“Do I believe in heaven and hell or another parallel universe? If I parallel park in a parallel universe will I be double parking?” muses the affable performer Robert Dubac during his clever self-written comic solo show, The Book of Moron. Dressed in gray trousers, a black shirt and a black jacket, the seasoned Mr. Dubac holds forth for 80 minutes with his appealing persona that recalls Mort Sahl’s topicality, David Steinberg’s impishness and George Carlin’s profundity.
The Book of Moron was workshopped in 2015 and has been touring across the United States since 2016. It’s essentially a series of set pieces connected by the conceit of Dubac having lost his memory and exploring his existential self. The show was originally directed by the late Garry Shandling, and it shares an affinity with his observational comedic sensibility regarding everyday life. Mr. Shandling died in 2016 at the age of 66, and The Book of Moron serves as a fine reminder of him.
“Or depending on how you feel about what happened on January 6th, you are either extremely upset or you’re…Russian.” Though a scripted theater piece in existence for years, The Book of Moron contains numerous witty takes on current events such as the pandemic, Jeffrey Epstein and the U.S. political scene.
“Now, that’s an alcoholic!” smartly adlibbed Dubac at the performance under review when sometime after it began, a woman arrived late carrying two cocktails, causing a commotion while taking her seat in the middle of the first row. This got a big laugh from the audience, as did much of Dubac’s material. Dubac’s occasional skillful bantering with audience members adds a layer of ever-present spontaneity to the show.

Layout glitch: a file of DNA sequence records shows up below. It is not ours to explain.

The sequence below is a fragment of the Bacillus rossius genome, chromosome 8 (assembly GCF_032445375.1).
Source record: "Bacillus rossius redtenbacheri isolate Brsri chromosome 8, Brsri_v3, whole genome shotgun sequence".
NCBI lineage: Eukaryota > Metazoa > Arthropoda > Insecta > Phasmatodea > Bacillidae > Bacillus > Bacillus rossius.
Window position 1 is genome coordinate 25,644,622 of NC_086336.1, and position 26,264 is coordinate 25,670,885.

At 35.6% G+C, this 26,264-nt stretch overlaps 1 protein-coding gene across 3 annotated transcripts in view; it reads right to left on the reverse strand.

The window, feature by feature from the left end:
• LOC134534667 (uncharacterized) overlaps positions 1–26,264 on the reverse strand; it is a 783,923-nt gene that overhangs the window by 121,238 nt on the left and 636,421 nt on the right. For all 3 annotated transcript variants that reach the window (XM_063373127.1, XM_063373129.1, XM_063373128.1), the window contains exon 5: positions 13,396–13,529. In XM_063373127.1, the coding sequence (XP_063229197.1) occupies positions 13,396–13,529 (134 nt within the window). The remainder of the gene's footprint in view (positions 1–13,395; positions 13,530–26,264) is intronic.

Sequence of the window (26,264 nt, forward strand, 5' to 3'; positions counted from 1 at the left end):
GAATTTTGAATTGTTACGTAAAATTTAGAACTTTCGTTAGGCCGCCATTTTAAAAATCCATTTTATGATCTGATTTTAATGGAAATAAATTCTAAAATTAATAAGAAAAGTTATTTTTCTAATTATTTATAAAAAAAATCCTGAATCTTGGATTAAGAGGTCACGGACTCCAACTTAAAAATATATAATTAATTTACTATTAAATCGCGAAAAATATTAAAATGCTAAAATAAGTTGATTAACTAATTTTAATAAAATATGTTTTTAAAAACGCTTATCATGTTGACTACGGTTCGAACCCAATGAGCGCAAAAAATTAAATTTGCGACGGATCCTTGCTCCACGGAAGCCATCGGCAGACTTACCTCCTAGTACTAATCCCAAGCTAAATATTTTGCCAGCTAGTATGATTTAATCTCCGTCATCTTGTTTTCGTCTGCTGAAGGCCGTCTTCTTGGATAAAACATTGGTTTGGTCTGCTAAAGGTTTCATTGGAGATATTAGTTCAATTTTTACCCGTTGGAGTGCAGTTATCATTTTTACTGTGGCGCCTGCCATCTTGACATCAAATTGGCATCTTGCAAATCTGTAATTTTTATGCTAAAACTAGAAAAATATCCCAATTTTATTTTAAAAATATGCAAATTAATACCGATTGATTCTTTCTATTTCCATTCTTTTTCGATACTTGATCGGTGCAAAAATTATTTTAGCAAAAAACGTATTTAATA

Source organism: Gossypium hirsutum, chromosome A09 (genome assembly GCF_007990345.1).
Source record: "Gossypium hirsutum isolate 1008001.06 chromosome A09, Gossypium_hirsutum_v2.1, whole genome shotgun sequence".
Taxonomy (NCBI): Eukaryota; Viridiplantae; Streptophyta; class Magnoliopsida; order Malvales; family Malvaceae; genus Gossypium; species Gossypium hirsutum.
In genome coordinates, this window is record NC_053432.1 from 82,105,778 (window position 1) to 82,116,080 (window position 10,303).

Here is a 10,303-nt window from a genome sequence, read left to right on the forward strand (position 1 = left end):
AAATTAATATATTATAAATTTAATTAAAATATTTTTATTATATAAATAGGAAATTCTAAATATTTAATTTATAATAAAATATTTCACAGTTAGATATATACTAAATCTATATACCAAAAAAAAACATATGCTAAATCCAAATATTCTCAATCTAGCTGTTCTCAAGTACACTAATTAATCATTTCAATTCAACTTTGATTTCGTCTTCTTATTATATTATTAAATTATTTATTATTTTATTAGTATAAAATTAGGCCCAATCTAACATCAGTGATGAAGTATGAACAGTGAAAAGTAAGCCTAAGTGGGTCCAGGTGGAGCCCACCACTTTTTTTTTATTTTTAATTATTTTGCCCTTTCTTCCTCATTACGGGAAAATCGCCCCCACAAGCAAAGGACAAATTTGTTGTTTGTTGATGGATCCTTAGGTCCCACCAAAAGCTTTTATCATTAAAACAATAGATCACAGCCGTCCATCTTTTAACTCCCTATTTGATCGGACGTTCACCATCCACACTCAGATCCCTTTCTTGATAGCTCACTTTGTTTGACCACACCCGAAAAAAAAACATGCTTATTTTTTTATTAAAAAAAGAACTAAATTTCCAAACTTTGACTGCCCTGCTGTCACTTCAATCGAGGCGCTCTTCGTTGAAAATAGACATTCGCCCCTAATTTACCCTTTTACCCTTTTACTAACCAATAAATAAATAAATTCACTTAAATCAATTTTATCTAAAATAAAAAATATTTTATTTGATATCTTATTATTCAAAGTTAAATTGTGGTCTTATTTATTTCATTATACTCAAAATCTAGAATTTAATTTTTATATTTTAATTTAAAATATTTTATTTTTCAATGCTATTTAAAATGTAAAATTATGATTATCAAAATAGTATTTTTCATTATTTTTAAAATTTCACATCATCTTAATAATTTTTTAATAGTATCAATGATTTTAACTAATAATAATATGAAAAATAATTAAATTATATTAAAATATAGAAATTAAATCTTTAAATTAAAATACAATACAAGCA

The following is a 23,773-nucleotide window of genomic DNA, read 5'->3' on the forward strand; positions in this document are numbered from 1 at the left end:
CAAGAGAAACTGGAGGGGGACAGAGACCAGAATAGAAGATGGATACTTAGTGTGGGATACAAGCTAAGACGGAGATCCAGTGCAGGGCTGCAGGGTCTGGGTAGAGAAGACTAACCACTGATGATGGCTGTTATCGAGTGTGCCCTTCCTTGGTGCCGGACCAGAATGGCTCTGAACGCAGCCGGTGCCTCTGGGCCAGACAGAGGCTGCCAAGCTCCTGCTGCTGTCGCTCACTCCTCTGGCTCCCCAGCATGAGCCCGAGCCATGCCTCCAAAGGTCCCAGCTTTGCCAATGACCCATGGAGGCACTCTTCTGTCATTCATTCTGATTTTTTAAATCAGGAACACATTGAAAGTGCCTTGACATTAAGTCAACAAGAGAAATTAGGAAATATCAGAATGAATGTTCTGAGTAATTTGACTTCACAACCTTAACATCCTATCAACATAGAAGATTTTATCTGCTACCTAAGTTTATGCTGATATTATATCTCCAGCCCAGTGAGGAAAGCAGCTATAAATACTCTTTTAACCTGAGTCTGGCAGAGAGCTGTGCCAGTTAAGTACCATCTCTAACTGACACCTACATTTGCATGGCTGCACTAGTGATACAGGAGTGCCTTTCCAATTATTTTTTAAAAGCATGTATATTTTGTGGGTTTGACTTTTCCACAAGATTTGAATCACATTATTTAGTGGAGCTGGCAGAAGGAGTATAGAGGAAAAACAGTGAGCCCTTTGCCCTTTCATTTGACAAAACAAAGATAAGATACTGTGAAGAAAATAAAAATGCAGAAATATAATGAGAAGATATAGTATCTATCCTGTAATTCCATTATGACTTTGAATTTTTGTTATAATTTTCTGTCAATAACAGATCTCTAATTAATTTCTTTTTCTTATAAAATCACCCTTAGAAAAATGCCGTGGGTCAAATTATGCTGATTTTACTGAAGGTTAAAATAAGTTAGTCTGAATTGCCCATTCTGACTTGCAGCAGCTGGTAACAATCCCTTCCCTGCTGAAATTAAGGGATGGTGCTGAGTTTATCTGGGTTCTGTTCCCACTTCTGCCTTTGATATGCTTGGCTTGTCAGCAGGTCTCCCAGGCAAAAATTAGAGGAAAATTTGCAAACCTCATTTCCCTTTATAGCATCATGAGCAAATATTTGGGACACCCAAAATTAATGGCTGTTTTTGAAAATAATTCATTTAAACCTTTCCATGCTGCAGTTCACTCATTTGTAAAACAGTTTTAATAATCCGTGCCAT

Dubac is on a bare stage for a while. Eventually, there’s scenic designer Melissa Burkhardt Moore’s funny grand black and white panels of sheep on the theater’s back wall, along with a blackboard for Dubac to scribble on. Jacob Gilbert’s jolting lighting design and Brandon Bogle’s crashing sound design especially when rendering bits of iconic Who songs further contributes to the production’s accomplished theatricality.
Is there a difference between the truth, the whole truth and
nothing but the truth? Is there a bigger picture? Is there a
point? Can I hold on to two opposing thoughts simultaneously?
For example, is “French Deodorant” an oxymoron?
The Book of Moron is a humorous, thoughtful and cheerful diversion, particularly as live theater hasn’t yet fully resumed in New York City.
The Book of Moron (through September 19, 2021)
SoHo Playhouse, 15 Vandam Street, in Manhattan
For tickets, visit http://www.robertdubac.com
Running time: 90 minutes without an intermission